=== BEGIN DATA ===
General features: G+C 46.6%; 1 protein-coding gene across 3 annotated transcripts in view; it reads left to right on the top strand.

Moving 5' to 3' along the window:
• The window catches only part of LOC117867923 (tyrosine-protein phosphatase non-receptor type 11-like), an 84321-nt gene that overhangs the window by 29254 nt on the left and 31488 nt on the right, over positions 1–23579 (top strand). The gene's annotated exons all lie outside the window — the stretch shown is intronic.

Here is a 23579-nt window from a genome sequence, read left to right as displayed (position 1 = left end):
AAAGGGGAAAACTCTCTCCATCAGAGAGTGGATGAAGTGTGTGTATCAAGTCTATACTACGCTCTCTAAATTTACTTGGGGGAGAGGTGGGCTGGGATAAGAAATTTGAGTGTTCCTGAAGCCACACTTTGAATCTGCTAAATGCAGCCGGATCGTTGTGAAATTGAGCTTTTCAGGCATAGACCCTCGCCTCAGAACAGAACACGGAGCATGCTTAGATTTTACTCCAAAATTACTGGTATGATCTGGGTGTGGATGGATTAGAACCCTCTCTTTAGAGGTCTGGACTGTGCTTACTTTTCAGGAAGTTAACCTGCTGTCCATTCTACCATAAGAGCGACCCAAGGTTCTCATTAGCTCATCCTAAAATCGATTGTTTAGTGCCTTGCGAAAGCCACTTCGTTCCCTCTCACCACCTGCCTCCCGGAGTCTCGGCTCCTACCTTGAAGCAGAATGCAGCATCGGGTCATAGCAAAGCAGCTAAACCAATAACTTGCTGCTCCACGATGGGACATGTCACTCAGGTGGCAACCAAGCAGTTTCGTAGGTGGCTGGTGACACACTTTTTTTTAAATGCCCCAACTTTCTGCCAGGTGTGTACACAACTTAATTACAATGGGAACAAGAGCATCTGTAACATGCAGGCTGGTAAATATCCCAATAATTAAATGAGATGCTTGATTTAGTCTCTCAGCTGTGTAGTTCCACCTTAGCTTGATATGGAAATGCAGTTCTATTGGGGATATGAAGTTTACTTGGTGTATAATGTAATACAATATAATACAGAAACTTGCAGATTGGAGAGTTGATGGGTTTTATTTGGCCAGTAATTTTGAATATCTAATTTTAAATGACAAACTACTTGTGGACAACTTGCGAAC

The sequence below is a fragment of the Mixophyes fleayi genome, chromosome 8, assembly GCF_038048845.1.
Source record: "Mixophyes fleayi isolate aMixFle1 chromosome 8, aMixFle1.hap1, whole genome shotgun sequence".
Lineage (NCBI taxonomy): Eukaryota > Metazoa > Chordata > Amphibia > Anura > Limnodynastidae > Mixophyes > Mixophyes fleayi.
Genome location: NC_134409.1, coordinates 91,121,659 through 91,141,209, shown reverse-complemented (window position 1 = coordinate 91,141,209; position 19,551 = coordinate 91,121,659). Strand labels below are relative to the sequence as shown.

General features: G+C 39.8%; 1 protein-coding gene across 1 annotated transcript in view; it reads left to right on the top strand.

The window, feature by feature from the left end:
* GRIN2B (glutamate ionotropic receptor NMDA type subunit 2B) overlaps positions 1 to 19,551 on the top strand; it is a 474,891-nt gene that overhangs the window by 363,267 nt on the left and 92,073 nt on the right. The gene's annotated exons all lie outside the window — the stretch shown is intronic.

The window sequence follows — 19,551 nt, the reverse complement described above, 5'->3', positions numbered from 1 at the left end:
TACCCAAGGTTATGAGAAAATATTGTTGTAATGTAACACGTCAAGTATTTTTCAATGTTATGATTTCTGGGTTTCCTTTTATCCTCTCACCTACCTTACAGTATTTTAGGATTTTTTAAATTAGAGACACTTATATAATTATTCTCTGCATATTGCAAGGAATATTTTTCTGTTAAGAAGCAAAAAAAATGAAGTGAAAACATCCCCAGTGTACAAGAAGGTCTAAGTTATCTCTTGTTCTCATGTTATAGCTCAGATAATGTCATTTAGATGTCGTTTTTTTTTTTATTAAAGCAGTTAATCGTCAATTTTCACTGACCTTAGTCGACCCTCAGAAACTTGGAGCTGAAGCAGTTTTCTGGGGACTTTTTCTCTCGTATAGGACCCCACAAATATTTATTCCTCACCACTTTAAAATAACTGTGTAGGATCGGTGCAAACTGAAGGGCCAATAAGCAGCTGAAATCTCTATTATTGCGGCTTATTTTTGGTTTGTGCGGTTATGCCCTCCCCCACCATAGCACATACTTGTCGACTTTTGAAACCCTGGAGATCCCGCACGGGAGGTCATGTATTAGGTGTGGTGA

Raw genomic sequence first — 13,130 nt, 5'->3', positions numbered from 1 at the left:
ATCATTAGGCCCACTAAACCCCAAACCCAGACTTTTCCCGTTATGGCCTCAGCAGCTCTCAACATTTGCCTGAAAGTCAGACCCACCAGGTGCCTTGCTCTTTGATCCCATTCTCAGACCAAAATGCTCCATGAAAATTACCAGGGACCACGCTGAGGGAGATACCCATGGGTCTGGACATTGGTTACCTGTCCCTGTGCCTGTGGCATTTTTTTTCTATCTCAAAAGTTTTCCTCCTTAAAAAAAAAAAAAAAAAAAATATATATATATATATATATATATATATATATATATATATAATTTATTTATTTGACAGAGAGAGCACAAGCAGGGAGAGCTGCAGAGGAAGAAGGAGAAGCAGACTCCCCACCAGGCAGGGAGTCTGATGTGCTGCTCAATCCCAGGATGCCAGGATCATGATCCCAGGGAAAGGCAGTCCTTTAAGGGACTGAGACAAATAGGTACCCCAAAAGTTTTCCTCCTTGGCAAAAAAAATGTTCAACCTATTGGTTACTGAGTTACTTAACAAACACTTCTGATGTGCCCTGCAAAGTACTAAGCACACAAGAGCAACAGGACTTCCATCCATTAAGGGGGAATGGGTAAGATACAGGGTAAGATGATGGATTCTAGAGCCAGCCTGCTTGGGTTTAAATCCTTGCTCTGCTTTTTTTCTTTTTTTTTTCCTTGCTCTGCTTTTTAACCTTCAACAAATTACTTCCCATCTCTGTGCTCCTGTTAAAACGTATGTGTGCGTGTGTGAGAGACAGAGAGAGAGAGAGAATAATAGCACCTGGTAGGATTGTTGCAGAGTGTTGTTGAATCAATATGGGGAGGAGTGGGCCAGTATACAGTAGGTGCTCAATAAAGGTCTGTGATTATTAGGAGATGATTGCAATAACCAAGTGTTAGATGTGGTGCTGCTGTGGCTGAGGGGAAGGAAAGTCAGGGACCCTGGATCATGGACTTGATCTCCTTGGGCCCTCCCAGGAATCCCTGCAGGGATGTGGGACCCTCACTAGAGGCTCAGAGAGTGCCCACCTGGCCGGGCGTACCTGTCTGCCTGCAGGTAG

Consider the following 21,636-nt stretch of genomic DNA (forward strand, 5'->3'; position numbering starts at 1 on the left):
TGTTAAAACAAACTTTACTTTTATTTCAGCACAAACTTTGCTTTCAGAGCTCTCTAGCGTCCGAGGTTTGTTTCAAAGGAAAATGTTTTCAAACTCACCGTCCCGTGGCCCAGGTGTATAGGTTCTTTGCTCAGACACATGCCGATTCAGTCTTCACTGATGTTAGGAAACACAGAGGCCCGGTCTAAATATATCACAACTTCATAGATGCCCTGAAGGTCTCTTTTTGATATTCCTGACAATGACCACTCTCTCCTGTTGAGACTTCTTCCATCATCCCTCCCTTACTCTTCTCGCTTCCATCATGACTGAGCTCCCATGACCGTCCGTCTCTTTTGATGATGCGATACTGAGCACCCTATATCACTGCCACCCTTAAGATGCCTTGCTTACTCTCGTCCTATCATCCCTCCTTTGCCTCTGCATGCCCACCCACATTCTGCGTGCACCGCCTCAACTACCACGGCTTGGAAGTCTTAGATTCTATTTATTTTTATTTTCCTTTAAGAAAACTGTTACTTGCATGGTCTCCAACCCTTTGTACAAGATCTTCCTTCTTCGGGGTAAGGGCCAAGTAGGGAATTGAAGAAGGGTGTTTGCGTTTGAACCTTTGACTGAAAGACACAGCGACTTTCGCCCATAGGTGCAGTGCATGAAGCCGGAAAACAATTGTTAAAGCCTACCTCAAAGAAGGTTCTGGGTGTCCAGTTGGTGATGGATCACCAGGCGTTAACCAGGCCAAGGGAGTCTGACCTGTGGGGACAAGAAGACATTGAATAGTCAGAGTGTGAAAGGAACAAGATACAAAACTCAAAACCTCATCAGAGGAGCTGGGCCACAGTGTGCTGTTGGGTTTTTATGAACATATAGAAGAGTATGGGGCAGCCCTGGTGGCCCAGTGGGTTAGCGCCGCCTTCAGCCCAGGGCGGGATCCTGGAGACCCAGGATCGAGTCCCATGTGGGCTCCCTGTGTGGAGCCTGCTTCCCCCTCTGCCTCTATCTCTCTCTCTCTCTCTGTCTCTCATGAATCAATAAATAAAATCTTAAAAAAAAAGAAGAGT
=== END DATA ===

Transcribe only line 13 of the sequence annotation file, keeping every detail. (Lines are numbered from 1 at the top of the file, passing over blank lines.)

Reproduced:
The window sequence follows — 19,551 nt, the reverse complement described above, 5'->3', positions numbered from 1 at the left end: